The role of online platforms

By analysing existing online platforms such as thingyverse.com or instructables.com, we aim to contribute to a better understanding of collaboration and connectedness within the Maker community. Eventually, this will be of help when pursuing the realization of the movement’s real potential due to the identification of missing features or incentives that stop platforms from supporting desirable behaviours. Or, alternatively, we might realize that the existing platforms serve a distinctly different purpose and are therefore less suitable to support the larger picture of digital, social innovation as envisioned within large parts of the Maker movement.
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Analytics around concepts and terminologies defining the Maker movement at the Internet Science Conference

In September last year the 3rd International Conference of the Internet Sciences took place in Florence, Italy. I had the chance to present some work my fellow researchers (Calkin Suero Montero and Massimo Menichinelli) did on concepts and terminologies used by the Maker movement. You can find links to the paper, the presentation and the conference website below this posting if the topic interests you!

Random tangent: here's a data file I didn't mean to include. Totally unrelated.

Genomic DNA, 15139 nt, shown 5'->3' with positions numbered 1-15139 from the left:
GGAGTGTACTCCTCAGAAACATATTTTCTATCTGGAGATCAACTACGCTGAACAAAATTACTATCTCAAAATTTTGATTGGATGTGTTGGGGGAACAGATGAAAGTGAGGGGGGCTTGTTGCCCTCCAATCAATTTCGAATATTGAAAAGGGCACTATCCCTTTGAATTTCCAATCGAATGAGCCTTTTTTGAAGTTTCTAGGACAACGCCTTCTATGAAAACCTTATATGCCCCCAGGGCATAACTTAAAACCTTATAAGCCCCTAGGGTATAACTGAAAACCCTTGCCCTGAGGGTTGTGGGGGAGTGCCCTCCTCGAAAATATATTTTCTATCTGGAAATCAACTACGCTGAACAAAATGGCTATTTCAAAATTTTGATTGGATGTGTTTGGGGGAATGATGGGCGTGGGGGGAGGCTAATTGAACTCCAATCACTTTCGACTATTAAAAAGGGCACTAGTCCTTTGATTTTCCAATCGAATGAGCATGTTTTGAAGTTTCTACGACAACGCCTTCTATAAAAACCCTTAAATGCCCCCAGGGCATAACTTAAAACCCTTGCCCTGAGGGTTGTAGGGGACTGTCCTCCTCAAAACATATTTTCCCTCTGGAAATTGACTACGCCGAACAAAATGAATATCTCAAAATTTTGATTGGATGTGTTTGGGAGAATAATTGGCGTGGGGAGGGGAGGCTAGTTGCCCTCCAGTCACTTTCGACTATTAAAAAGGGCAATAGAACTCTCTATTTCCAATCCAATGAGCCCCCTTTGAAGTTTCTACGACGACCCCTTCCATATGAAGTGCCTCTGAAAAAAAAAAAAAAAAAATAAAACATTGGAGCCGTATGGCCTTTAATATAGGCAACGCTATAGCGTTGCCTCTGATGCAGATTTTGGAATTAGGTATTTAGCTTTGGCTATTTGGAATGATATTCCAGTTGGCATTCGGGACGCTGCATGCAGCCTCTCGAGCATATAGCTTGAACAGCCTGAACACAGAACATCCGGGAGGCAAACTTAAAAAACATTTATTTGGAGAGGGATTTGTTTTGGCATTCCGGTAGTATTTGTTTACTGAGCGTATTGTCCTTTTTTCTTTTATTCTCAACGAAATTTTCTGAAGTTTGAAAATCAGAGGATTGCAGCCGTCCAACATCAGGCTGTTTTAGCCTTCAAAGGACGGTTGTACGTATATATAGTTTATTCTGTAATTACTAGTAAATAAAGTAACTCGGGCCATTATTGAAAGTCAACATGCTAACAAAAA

The work I presented was part of the MAKE-IT project which in turn is part of the CAPS program – one of the most interesting and exiting streams of activities I have seen in Horizon 2020. Technologies such as fabrication tools typical for the Maker movement as well as sharing platforms are researched not only to evaluate their technological capabilities but also to better understand and promote their potential to be used as essential ingredients to solutions which are more mindful of our use of resources.

The Internet Science Conference was a perfect place to show how broadly the term ‘resources’ should be applied. Of course, makers use and re-use materials and potential changes to distribution networks may reduce fuel consumption and CO2 production. However, the Internet Science Conference showed that human attention is a scarce resource as well that needs to be managed wisely as is privacy, a resource often not missed until we are confronted with the consequences (e.g. some aggregated but incomplete data taken from our digital footprint lead to a completely wrong depiction of ourselves). In that sense the conference presented many valuable opportunities for exchanging views on issues we shared in our respective projects (e.g. analyzing community data) but approached them from different perspectives.

All in all 12 interesting CAPS projects shared their views on a wide range of topics such as peer production and distributed governance, user control of personal data, bottom-up networking, free and open source and monitoring the impact of public outreach campaigns.

These projects were present at the conference

The paper has was published in the proceedings of the conference,  you can find a pre-print copy here below (together with my presentation), on the Publications page and on ResearchGate.

Paper

Presentation